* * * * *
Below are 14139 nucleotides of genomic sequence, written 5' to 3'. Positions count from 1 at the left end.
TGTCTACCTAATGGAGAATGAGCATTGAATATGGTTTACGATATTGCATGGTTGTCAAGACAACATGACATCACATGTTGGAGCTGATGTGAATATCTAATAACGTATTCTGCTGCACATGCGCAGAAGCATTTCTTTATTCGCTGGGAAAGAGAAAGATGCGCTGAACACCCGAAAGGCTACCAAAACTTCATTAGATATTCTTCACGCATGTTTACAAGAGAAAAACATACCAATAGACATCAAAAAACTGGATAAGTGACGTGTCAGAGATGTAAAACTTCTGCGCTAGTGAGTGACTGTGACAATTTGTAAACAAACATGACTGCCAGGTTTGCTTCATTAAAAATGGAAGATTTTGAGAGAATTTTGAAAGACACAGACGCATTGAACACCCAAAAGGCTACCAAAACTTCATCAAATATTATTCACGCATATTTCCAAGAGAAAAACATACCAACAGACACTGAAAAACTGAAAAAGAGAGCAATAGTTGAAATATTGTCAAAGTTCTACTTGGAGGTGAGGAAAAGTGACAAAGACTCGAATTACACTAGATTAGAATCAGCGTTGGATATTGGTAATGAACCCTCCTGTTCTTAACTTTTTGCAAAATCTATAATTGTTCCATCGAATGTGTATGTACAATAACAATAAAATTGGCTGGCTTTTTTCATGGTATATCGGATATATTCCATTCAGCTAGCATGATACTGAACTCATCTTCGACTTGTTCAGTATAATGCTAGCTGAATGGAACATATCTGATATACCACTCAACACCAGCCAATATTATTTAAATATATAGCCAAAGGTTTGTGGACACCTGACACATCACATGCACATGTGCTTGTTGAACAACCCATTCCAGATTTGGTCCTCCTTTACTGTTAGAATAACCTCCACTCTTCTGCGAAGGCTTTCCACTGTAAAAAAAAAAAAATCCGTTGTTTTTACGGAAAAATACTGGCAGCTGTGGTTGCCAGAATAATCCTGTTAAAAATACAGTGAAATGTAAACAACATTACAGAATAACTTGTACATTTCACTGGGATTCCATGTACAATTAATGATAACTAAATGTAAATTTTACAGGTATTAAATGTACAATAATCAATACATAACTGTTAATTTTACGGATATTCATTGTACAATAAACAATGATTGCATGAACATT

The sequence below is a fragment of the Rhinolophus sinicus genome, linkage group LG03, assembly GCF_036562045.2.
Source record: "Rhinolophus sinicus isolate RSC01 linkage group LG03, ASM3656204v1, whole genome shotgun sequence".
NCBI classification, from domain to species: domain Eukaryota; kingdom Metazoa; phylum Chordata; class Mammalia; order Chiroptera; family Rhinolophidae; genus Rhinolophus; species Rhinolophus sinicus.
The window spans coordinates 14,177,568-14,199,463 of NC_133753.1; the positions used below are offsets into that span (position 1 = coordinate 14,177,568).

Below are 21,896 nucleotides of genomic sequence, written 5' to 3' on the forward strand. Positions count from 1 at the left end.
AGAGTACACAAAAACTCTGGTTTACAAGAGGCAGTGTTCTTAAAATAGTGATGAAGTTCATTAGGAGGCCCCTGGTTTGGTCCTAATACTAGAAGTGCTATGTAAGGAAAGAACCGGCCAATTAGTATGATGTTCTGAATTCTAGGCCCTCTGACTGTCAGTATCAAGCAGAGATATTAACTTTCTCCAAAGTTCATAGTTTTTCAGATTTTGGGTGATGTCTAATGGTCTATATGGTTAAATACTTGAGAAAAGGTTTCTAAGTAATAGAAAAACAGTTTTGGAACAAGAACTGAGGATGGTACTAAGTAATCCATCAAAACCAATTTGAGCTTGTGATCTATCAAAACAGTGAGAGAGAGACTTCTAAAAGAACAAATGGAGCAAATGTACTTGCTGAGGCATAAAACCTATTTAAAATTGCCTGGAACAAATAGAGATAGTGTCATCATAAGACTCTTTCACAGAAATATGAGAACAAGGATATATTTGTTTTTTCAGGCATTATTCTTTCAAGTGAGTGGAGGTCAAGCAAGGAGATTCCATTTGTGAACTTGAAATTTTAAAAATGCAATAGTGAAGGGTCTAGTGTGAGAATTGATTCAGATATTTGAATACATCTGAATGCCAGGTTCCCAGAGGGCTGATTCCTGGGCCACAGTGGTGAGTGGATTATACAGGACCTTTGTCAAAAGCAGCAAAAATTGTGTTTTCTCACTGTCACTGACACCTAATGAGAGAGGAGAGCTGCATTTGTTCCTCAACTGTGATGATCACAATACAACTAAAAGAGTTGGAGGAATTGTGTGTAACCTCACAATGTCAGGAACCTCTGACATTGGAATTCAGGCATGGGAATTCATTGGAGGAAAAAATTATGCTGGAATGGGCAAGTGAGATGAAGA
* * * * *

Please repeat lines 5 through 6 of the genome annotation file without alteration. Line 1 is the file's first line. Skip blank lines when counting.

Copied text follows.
NCBI classification, from domain to species: domain Eukaryota; kingdom Metazoa; phylum Chordata; class Mammalia; order Chiroptera; family Rhinolophidae; genus Rhinolophus; species Rhinolophus sinicus.
The window spans coordinates 14,177,568-14,199,463 of NC_133753.1; the positions used below are offsets into that span (position 1 = coordinate 14,177,568).